Make No Mistake About Oops, All Draculas

Stories that put the laughter into slaughter.


Comedy and horror seem like unlikely partners. They both can achieve a direct emotional response when properly executed. Monsters often follow a track from terrifying creature to comedic mascot and back again as a new generation refreshes what made the beast scary in the first place. Vampires are a perfect example of this cycle. Bela Lugosi’s performance as Dracula brought dread to moviegoers while also becoming the basis of everything from a Muppet character to a breakfast cereal. Oops, All Draculas, from designer Jessica Marcrum, looks to combine the horrific and the hilarious in a small indie game. She sent along a review copy for me to read. Does the game teach players to lurk, laugh and love? Let’s play to find out.

Oops, All Draculas sets players as Draculas living their lives in the modern day. The characters brush up against challenges mundane and exotic ranging from a rivalry that’s lasted for hundreds of years to an annoying neighbor who keeps letting their dog out to tear up the lawn. The game uses a simple d6 system that counts successes. It also features a team up mechanic that encourages players to take collective action. I found this an interesting choice, given the general portrayal of vampires in modern media as scheming masters of intrigue. It helps the game stand out and also reinforces the theme that the spooky house full of undead is also a found family full of weirdos who help each other out.

The most obvious touchstone for this game is What We Do In The Shadows which expertly blends big scares and fish out of water comedy. The show helped vampires out of their post-Twilight pop culture funk and this game seems like a great way to reach out to fans of the show that might not be willing to commit to a full on campaign. There’s also a bit of Addams Family DNA here showing how the weirdos have bonds stronger than normal people. The Nosferatu may be a hideous monster that feasts on the blood of humans, but they’ll be there when you hit the open mike night with your 200 year old opera.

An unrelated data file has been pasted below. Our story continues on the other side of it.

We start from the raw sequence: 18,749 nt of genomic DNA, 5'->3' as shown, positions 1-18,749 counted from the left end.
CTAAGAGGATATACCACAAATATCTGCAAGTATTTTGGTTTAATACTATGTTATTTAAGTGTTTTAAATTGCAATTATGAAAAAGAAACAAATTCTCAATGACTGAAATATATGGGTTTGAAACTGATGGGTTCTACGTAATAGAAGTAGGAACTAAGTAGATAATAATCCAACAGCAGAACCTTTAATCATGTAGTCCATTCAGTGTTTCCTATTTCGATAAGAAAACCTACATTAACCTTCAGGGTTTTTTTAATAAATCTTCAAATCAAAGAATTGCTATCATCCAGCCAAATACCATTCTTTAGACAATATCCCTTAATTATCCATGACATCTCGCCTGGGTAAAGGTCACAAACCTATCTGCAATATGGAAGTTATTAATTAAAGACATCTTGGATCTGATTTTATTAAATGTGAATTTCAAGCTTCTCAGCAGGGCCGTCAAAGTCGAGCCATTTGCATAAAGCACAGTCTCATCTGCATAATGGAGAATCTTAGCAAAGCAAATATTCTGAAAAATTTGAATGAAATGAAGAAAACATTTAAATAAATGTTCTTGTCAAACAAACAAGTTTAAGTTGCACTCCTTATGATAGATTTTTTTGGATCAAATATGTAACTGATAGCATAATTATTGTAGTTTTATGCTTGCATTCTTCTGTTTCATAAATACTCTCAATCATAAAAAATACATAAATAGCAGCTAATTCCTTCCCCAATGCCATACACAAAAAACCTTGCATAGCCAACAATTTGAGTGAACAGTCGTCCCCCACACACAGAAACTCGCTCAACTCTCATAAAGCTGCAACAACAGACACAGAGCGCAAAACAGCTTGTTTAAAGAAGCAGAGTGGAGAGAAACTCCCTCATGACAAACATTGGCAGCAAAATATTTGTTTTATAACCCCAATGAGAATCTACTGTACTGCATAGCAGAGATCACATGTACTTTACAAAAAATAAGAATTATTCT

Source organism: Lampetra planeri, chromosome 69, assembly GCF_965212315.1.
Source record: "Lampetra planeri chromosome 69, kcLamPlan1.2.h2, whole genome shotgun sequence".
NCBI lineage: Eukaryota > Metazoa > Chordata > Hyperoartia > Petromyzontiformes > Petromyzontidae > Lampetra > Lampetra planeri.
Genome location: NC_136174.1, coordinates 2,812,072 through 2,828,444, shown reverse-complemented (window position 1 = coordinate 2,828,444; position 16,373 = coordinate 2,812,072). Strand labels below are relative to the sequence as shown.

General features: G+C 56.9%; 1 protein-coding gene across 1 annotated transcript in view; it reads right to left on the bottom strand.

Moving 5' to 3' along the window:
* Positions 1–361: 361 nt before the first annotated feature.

The game assumes a familiarity with the comedy horror drama. While getting the vibe right can be as simple as firing up a few episodes during session zero, I would like to see more genre guidance within the text. There’s discussion of safety tools, of course, but I wanted to see some more examples of how powers work or situations the Draculas can get into. A page or two of story hooks stretching from the mundane to the weird could really be useful for groups who might need a little more inspiration. The key to a good story style is balancing out the spooky with the funny and that can be a tricky tightrope to walk. Having some charts that generate unusual combinations of story elements could help here. How does the one in a thousand years double blood moon connect to the local Wilderness Girls fundraiser?

Oops, All Draculas offers a way to tell stories that put the laughter in slaughter.

If you found this review helpful, please consider purchasing the product using the affiliate links in the article. Thank you for supporting your friendly local game reviewer.

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Rob Wieland

Rob Wieland


First Post
I am home brewing this I liked the idea but wanted to add the element of combat rules if the situation came up this is what I developed for it.
Oops All Draculas Combat Rules”

Combat Rules:

  1. Initiative:
    • At the start of combat, each player rolls two D6 to determine their initiative order.​
    • The highest combined roll goes first, followed by the next highest, and so on.​
  2. Attack Rolls:
    • When a player character attempts to attack, they roll a D6.​
    • A roll of 5 or 6 counts as a success. If they roll less than 5, it's a failure.​
    • The GM then describes the outcome of the attack based on the number of successes rolled.​
  3. Defense Rolls:
    • When a character is attacked, they roll a D6 to defend themselves.​
    • A roll of 5 or 6 counts as a success. If they roll less than 5, it's a failure.​
    • The GM describes how much, if any, of the attack the character manages to avoid.​
  4. Health and Stamina:
    • Each character has a health or stamina pool determined by rolling two D6 at the start of the game. This pool represents their physical resilience.​
    • When this pool reaches zero, the character is incapacitated or defeated, depending on the severity of the damage.​
  5. Defeat and Transformation:
    • When a Dracula (Vampire)character's health reaches zero, they are defeated.​
    • The defeated character rolls 1d6:​
      • On a roll of 6, they transform into a gas form and retreat to their coffin or resting place.​
      • If they retreat to their coffin, they roll another 1d6 to regain health points, up to the rolled value.​
      • This regeneration is not possible if their coffin or resting place is destroyed.​

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